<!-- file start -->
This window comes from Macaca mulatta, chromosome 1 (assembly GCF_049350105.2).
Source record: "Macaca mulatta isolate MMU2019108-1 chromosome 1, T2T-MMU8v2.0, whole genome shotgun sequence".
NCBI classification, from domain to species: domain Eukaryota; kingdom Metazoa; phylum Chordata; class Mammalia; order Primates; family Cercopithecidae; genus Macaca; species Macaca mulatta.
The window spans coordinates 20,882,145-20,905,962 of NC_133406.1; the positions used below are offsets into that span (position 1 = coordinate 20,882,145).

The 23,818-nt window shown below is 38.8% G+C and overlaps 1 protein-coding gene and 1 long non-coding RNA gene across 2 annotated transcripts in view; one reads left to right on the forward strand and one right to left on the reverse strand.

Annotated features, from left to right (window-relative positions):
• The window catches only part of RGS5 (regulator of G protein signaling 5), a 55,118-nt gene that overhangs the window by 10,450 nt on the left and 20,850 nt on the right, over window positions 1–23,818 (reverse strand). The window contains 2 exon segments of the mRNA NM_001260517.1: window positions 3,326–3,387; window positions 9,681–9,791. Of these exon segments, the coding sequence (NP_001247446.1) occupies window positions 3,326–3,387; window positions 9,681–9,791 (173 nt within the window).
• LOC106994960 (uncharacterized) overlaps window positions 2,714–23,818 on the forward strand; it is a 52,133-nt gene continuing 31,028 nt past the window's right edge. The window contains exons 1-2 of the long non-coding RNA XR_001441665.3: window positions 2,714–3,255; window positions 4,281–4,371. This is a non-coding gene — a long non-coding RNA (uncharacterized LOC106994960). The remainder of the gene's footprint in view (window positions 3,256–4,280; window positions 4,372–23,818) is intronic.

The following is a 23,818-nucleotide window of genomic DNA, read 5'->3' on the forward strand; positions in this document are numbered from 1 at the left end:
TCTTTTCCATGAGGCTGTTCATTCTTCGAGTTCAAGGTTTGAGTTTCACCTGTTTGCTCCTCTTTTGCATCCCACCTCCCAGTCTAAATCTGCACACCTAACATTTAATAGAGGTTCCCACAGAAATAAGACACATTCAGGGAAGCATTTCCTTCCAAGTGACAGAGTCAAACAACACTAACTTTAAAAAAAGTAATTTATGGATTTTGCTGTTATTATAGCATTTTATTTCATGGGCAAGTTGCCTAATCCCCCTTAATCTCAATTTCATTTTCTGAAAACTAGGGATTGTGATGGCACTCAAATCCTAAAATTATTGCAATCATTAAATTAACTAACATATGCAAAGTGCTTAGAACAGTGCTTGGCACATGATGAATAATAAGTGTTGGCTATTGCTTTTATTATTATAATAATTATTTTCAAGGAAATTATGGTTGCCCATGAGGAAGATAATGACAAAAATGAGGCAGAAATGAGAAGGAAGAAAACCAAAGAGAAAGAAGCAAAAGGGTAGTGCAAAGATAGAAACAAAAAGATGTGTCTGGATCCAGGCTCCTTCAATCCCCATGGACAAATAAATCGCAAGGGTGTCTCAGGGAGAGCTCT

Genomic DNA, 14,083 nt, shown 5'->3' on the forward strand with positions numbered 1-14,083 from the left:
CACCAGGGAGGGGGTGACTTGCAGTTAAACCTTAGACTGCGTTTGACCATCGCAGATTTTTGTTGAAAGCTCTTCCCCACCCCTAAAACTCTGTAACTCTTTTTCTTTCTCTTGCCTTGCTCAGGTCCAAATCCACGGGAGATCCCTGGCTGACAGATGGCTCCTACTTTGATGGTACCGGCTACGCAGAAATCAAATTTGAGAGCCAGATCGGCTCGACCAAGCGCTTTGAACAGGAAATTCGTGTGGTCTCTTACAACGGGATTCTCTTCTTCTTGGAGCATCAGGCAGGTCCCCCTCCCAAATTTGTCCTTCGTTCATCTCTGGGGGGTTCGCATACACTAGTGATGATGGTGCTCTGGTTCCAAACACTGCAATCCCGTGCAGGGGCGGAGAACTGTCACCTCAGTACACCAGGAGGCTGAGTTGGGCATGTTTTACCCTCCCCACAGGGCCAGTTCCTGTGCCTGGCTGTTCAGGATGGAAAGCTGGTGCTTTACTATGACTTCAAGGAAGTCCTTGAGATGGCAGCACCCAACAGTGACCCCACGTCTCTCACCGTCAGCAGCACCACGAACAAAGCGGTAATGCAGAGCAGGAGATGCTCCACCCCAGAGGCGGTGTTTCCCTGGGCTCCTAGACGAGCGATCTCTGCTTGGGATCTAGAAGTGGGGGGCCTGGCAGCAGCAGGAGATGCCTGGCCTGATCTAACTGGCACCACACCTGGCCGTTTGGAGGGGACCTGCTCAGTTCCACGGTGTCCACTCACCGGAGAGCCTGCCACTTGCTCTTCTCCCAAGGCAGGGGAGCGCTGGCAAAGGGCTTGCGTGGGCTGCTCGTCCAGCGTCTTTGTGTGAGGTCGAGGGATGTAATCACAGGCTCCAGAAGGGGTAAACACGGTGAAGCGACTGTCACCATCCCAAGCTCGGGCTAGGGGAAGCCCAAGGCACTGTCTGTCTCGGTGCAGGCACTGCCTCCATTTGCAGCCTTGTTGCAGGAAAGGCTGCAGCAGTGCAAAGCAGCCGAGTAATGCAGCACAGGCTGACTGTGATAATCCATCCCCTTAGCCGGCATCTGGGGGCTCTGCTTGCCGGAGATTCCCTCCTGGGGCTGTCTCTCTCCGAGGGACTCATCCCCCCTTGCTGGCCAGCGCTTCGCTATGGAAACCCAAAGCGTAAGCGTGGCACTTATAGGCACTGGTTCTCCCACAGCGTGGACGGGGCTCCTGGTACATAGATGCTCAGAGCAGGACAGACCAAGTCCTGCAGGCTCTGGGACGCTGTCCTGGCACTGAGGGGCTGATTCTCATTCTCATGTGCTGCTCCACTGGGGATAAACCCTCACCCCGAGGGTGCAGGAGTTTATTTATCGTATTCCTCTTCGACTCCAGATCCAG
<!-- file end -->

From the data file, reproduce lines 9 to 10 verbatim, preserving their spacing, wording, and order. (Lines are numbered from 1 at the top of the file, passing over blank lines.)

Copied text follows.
The following is a 23,818-nucleotide window of genomic DNA, read 5'->3' on the forward strand; positions in this document are numbered from 1 at the left end:
TCTTTTCCATGAGGCTGTTCATTCTTCGAGTTCAAGGTTTGAGTTTCACCTGTTTGCTCCTCTTTTGCATCCCACCTCCCAGTCTAAATCTGCACACCTAACATTTAATAGAGGTTCCCACAGAAATAAGACACATTCAGGGAAGCATTTCCTTCCAAGTGACAGAGTCAAACAACACTAACTTTAAAAAAAGTAATTTATGGATTTTGCTGTTATTATAGCATTTTATTTCATGGGCAAGTTGCCTAATCCCCCTTAATCTCAATTTCATTTTCTGAAAACTAGGGATTGTGATGGCACTCAAATCCTAAAATTATTGCAATCATTAAATTAACTAACATATGCAAAGTGCTTAGAACAGTGCTTGGCACATGATGAATAATAAGTGTTGGCTATTGCTTTTATTATTATAATAATTATTTTCAAGGAAATTATGGTTGCCCATGAGGAAGATAATGACAAAAATGAGGCAGAAATGAGAAGGAAGAAAACCAAAGAGAAAGAAGCAAAAGGGTAGTGCAAAGATAGAAACAAAAAGATGTGTCTGGATCCAGGCTCCTTCAATCCCCATGGACAAATAAATCGCAAGGGTGTCTCAGGGAGAGCTCT